Satyajit Ray’s reputation in India is based on his world-renowned films (which have sadly not been watched widely in India) and his Feluda novels (that have a decent readership via the English translations). His short stories are relatively lesser known, though a few of them had been made into a television series (directed by his son) in the mid-1980s. It is, therefore, very interesting that one of those stories – Bonkubabur Bondhu – was one of the first short stories he wrote, featured a benign alien and was the origin of what could have been his first Hollywood film.
Travails With The Alien is an amazing book, in the sense that it is probably the only full-length book on a film that was never made. It is not a short journey that started with an idea/script and ended with a major studio backing out due to a shady wheeler-dealer who had slithered into the project in a somewhat unplanned manner. I mean, that’s probably the ‘tweet summary’ but the book covers a journey that was much longer, much deeper and much more magnificent.
The book – designed like an album – starts with Ray’s earliest writings on science fiction as a genre in both literature and cinema, traces his journey as a SF ‘addict’ (and goes into his correspondence with SF legends like Clarke and Bradbury) before reaching the short story and the script for the TV show episode.
The Alien – like the hero of a blockbuster film – makes an appearance about a third into the book in the form of a fairly detailed script that was pitched to and accepted by Columbia Pictures. The piece de resistance comes after this – Ray’s account of what happened, narrated with his brand of sardonic humour and amazing detail. For fans of classic Hollywood, the narrative would be delicious because it features some of the top stars of 1960s in bit parts and Ray exhibiting an almost copybook case of the ‘impostor syndrome’. Like any middle-class Bengali, he asks about hotel room rents and is not fully placated when he is told, “Maestro… you can’t afford anything but the best, you know, you made the Apu Trilogy!”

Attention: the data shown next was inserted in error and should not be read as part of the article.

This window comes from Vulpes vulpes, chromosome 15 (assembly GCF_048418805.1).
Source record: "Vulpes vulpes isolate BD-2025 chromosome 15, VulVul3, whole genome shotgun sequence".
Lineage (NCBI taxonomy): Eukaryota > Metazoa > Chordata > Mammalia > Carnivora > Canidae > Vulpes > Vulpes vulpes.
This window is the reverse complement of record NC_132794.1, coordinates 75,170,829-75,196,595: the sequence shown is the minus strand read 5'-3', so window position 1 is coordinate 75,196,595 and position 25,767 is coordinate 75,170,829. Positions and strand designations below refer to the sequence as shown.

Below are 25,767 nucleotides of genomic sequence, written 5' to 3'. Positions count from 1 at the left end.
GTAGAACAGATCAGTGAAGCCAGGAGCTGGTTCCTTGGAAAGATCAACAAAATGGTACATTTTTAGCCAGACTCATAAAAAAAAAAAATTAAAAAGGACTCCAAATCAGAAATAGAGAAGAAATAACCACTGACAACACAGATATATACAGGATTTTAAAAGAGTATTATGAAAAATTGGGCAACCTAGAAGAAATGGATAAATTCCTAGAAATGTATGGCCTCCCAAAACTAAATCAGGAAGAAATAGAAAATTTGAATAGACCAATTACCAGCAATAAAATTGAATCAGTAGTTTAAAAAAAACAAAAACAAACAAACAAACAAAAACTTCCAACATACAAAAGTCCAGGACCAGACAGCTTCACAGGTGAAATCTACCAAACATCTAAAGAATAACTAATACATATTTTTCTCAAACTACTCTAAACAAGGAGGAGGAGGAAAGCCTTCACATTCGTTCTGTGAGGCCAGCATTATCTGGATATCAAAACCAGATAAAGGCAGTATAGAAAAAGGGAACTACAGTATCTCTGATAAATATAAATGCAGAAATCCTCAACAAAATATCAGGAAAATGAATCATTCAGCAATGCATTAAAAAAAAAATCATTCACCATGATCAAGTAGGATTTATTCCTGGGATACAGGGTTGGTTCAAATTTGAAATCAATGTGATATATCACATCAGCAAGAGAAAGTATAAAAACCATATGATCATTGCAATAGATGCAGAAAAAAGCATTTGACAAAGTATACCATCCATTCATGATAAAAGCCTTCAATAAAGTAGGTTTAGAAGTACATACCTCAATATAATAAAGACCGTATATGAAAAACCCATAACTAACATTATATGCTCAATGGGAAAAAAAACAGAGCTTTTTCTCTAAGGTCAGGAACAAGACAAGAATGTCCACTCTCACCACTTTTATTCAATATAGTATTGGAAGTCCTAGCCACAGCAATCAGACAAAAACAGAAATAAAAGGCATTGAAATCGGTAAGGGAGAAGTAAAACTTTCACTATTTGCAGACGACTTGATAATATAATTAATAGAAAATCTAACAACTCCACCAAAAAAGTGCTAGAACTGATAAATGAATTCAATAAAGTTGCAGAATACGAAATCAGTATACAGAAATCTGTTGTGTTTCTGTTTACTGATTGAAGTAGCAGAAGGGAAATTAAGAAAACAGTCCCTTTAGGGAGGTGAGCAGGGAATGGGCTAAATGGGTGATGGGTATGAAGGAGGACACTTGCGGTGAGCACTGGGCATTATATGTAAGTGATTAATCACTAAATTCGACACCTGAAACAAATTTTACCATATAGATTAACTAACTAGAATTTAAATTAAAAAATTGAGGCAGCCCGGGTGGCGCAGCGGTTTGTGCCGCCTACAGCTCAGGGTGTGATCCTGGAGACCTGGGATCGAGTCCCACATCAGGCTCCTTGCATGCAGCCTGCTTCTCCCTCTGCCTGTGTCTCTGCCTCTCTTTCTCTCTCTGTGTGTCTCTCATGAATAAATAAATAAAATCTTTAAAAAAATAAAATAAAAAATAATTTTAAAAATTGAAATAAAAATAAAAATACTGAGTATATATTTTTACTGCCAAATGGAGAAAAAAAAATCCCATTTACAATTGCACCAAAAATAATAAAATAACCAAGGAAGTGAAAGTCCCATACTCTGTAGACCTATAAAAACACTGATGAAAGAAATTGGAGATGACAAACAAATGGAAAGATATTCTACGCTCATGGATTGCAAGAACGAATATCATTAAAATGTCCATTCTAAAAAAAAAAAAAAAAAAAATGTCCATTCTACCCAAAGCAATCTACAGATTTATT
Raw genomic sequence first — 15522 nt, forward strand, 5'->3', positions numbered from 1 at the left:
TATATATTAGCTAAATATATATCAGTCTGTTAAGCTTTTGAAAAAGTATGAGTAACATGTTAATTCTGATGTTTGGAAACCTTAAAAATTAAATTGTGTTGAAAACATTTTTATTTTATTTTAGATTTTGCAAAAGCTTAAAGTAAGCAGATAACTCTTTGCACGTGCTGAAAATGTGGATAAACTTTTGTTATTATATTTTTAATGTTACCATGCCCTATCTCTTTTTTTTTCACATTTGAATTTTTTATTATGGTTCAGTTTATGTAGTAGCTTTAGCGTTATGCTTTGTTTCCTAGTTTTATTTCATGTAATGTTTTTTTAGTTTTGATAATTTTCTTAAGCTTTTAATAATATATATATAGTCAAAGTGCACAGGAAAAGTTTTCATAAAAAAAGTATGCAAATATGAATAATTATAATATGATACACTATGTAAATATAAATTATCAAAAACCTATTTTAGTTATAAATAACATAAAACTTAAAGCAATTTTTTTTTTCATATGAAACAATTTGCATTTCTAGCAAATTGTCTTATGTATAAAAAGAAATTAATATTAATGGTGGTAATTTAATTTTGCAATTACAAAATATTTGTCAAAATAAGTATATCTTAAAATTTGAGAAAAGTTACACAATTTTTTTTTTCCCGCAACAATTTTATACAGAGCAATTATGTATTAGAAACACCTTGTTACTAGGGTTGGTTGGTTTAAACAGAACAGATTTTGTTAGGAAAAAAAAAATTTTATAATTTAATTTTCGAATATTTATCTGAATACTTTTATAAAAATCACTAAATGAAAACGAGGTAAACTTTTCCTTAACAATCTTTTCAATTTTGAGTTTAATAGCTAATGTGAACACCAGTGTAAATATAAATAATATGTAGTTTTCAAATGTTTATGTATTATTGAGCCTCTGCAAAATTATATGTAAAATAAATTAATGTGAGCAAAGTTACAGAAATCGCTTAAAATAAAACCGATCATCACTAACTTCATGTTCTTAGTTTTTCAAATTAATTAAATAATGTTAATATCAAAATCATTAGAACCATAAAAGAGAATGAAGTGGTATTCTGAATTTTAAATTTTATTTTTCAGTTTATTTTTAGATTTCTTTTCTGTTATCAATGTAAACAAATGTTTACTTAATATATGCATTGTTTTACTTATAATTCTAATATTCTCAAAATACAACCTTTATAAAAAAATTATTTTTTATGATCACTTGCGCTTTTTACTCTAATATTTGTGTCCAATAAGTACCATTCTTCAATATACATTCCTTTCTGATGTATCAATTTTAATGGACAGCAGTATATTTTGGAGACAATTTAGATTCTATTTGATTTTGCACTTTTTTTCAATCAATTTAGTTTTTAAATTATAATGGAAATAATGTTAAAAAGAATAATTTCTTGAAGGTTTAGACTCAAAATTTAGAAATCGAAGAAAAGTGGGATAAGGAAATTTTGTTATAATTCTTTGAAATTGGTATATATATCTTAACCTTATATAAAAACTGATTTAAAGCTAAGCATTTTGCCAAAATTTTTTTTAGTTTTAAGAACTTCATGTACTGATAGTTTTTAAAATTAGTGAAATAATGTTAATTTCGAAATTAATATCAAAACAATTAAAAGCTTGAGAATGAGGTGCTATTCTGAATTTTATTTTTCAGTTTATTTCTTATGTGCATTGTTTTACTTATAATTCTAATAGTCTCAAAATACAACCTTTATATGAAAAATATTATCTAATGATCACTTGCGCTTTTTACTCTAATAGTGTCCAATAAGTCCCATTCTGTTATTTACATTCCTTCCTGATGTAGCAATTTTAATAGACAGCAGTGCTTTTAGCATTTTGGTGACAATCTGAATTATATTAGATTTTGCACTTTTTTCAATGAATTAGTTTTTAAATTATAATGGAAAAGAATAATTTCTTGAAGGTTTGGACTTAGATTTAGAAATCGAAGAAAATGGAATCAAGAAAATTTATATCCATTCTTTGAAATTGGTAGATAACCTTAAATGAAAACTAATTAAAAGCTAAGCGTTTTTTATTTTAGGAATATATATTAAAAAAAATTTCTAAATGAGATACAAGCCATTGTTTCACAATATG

The book ends with two more tangential inspirations – two short stories by Ray’s father and Ray himself. The former could have been the starting point of Ray’s SF hero – Professor Shonku – and the latter a child-friendly tale of a helpful alien.
In between, there is this interesting theory about The Alien script being an inspiration to later-day films like Spielberg’s E.T. the Extra Terrestrial and Close Encounters of the Third Kind – told from the perspective of noted film journalist, Aseem Chhabra, who did an investigative story on the topic as a journalism student. This segment is very intriguing and – if not anything else – should inspire readers to watch Spielberg’s films once again and check out the similarities between his aliens and Ray’s!
In short, the book is a sumptuous treat for movie fans. It is a treasure trove of previously unpublished articles, letters, photographs, news clippings to boost the main content of the script of The Alien, Ray’s reminisces and the short stories (which have appeared in print earlier). The book's layout (by Pinaki De) needs a special mention because it is very rarely that you see such a diverse set of visuals accompanying an even wider range of text, fitting in with each other so beautifully.